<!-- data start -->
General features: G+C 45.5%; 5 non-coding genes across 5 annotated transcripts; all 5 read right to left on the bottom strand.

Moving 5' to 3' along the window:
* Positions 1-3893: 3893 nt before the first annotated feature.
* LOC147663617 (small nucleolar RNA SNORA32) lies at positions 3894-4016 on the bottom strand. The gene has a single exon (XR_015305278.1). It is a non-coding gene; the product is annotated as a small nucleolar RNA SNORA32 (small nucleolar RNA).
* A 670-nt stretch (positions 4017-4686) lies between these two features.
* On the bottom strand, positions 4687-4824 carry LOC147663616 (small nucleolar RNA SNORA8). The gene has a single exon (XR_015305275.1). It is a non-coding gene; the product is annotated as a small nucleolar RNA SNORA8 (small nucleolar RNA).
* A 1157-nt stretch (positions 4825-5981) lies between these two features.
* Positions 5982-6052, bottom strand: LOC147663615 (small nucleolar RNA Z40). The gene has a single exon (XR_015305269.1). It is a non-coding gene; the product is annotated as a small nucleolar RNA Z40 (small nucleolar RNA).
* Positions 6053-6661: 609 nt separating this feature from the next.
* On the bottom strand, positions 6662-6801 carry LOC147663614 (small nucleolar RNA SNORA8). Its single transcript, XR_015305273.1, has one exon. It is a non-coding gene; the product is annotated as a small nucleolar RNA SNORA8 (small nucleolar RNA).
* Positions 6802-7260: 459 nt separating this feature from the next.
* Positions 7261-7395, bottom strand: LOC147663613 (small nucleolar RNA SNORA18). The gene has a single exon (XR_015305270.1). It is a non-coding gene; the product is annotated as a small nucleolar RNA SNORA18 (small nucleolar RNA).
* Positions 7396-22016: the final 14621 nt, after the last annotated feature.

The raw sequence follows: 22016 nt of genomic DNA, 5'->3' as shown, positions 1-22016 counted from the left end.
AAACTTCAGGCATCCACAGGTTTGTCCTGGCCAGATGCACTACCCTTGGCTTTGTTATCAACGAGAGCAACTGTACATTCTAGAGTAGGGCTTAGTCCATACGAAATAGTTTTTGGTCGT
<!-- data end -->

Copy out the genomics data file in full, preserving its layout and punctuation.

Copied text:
General features: G+C 45.5%; 5 non-coding genes across 5 annotated transcripts; all 5 read right to left on the bottom strand.

Moving 5' to 3' along the window:
* Positions 1-3893: 3893 nt before the first annotated feature.
* LOC147663617 (small nucleolar RNA SNORA32) lies at positions 3894-4016 on the bottom strand. The gene has a single exon (XR_015305278.1). It is a non-coding gene; the product is annotated as a small nucleolar RNA SNORA32 (small nucleolar RNA).
* A 670-nt stretch (positions 4017-4686) lies between these two features.
* On the bottom strand, positions 4687-4824 carry LOC147663616 (small nucleolar RNA SNORA8). The gene has a single exon (XR_015305275.1). It is a non-coding gene; the product is annotated as a small nucleolar RNA SNORA8 (small nucleolar RNA).
* A 1157-nt stretch (positions 4825-5981) lies between these two features.
* Positions 5982-6052, bottom strand: LOC147663615 (small nucleolar RNA Z40). The gene has a single exon (XR_015305269.1). It is a non-coding gene; the product is annotated as a small nucleolar RNA Z40 (small nucleolar RNA).
* Positions 6053-6661: 609 nt separating this feature from the next.
* On the bottom strand, positions 6662-6801 carry LOC147663614 (small nucleolar RNA SNORA8). Its single transcript, XR_015305273.1, has one exon. It is a non-coding gene; the product is annotated as a small nucleolar RNA SNORA8 (small nucleolar RNA).
* Positions 6802-7260: 459 nt separating this feature from the next.
* Positions 7261-7395, bottom strand: LOC147663613 (small nucleolar RNA SNORA18). The gene has a single exon (XR_015305270.1). It is a non-coding gene; the product is annotated as a small nucleolar RNA SNORA18 (small nucleolar RNA).
* Positions 7396-22016: the final 14621 nt, after the last annotated feature.

The raw sequence follows: 22016 nt of genomic DNA, 5'->3' as shown, positions 1-22016 counted from the left end.
AAACTTCAGGCATCCACAGGTTTGTCCTGGCCAGATGCACTACCCTTGGCTTTGTTATCAACGAGAGCAACTGTACATTCTAGAGTAGGGCTTAGTCCATACGAAATAGTTTTTGGTCGT